The state Division of Oil and Gas is working on ideas for regulatory reforms and other steps that will boost oil and gas exploration and remove roadblocks to development of small oil accumulations, Bill Barron, the division director, told Anchorage business leaders in a briefing.
Possible changes are still being discussed internally and would have to be put into effect in regulations and possibly legislation, Barron told the Anchorage Chamber of Commerce Aug. 22.
One change under consideration would provide for approval of a company’s multi-year plan of development in lieu of approvals of specific permits for field-related activities done on an annual basis.
“We’re looking at whether we can approve the plan as a whole rather than approving project-by-project,” Barron said.
There are some complications with the idea, “but we’re working through these,” he said.
The idea is to give companies engaged in field development, particularly independents working on smaller projects, more confidence that projects will not be delayed because of a complex incremental permitting system.
“This is something we’re giving a lot of thought to. There are a lot of permits that are similar, for example permits for field development wells on adjacent pads. We’re looking at whether we can issue permits based more on overall field development rather than for specific projects,” in a way that would save time, Barron said.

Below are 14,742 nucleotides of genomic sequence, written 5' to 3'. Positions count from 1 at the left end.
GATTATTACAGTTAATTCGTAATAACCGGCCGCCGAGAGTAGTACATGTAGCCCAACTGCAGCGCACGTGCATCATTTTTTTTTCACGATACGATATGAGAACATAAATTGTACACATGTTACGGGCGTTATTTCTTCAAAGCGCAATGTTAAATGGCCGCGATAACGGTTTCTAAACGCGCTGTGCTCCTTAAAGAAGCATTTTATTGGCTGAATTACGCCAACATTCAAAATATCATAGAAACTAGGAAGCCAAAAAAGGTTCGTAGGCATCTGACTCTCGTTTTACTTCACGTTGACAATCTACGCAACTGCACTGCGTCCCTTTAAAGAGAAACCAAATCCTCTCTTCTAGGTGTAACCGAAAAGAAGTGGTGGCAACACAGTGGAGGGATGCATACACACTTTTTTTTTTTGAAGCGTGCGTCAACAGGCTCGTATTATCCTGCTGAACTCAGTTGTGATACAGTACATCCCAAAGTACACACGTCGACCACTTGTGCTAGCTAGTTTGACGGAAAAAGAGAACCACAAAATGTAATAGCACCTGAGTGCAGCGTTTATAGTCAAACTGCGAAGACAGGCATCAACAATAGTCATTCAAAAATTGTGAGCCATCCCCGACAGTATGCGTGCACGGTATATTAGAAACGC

A second initiative being discussed, he said, is a change to lease terms to guarantee access to field pipelines, production and processing facilities to developers of small deposits near larger fields where the owners are not part of the owners of the existing facilities. This would be in new leases issued by the state Department of Natural Resources, and would not affect existing leases, Barron said.
Facility access has been a knotty issue for explorers on the North Slope and for producers of existing fields. Companies exploring and making discoveries of smaller fields want some assurances that they can get access to existing infrastructure without onerous terms being imposed.
Owners of the facilities, on the other hand, want to make sure they aren’t financially disadvantaged by allowing others to process and ship oil through existing facilities.
“This is something with which we haven’t come to grips with even internally (in terms of specific ideas) but even if we can do something in broad terms, such as in access to roads or pads, it could be something of great value,” to explorers, Barron said.
Facility access has been a problem on the North Slope. It look a long time, but Pioneer Natural Resources was able to successfully negotiate a facility access agreement with ConocoPhillips and other Kuparuk River field owners to process and ship its oil from the small Oooguruk field through Kuparuk field processing plants and pipelines. However, it took Pioneer several years to get an agreement.
Looking at Pioneer’s experience, Eni Oil and Gas decided to build its own small processing plant and a pipeline for the company’s Nikaitchuq field, which was developed more recently, rather than try to work out an arrangement to use spare capacity in the Kuparuk infrastructure, which is the path Pioneer took.
Barron said the state is also looking at ideas of changing rules on bonding and financial guarantees for and post-production abandonment and reclamation, problems that have also been cited by independents exploring on the North Slope.
“We want to make sure the state’s interest is protected, too, when assets are bought or sold,” Barron said.
There have been concerns expressed about the state’s current requirements by many parties, he said.